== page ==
Today is 24 March, and it’s been snowing heavily in Tsavkisi for the past few days. My yard and street are covered by about a full meter of snow. Cars are stuck on the snow-covered streets and our small community is physically cut off from the rest of the world. Locals can’t remember such a snowstorm, especially in March.
The war in Ukraine had just begun when I wrote (on the ISET Policy Institute's website and in the Georgian Times) that the present events in Ukraine offer the world a chance to become better. I could not have predicted at the time that hostilities would unfold in such a disastrous fashion or scale, nor could I have anticipated that, following four weeks of the war, we would witness an even larger and, I would say unimaginable human and global catastrophe.
During such challenging times, as the Russia-Ukraine conflict escalates daily and threatens the lives of thousands, as well as the wellbeing of everyone around the world, having experienced the horror of war, we Georgians especially feel the pain of the Ukrainians.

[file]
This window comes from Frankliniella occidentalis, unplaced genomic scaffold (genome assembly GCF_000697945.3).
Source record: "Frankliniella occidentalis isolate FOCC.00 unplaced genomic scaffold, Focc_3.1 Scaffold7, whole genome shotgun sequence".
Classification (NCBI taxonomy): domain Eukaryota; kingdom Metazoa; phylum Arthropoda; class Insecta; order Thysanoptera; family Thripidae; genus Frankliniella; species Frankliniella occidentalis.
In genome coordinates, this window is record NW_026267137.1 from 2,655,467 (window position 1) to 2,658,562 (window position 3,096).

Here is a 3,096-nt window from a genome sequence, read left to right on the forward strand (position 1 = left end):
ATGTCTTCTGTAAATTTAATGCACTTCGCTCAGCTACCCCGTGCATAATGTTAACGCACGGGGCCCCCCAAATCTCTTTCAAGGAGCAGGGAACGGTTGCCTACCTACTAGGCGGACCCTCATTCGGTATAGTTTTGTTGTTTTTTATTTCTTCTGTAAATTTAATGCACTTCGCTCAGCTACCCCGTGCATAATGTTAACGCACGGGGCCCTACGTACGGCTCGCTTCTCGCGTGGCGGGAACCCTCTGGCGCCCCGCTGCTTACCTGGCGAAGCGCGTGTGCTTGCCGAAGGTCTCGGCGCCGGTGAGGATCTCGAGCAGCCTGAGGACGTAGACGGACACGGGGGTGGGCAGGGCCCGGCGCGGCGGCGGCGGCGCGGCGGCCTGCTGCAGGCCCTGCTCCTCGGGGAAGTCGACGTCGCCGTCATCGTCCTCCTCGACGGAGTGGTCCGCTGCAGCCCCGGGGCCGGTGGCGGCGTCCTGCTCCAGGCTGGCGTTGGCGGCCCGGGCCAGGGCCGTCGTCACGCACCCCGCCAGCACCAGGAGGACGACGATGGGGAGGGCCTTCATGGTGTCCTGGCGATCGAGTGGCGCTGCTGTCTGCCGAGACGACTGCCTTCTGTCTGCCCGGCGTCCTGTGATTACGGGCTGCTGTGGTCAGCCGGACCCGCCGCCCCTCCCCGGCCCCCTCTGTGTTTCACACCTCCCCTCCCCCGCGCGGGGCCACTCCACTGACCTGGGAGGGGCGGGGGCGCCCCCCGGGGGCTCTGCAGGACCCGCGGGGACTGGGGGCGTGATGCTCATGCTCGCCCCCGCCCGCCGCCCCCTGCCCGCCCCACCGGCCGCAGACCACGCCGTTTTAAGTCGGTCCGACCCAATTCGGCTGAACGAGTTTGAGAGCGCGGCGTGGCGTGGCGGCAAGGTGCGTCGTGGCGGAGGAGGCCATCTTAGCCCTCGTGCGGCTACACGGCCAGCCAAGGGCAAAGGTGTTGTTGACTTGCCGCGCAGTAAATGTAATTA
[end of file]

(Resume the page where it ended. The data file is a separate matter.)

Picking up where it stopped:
As I am writing these lines, Russian tanks are moving deeper into the territory of my country, Ukraine, and emotions are threatening to overwhelm me. But emotions cannot shake what we, as economics scholars, value the most: devotion to truth and careful, impartial use of facts and logic to arrive at conclusions.
In previous articles we have discussed the visible deterioration of Georgia’s energy security, where energy demand keeps increasing and the share of domestic energy sources in overall primary supply (the gross amount consumed by the country over one year) is declining. Reversing this trend requires the country to accelerate the pace that it develops domestic – and mostly renewable – energy generation capacity; ideally in combination with greater efforts to improve energy efficiency.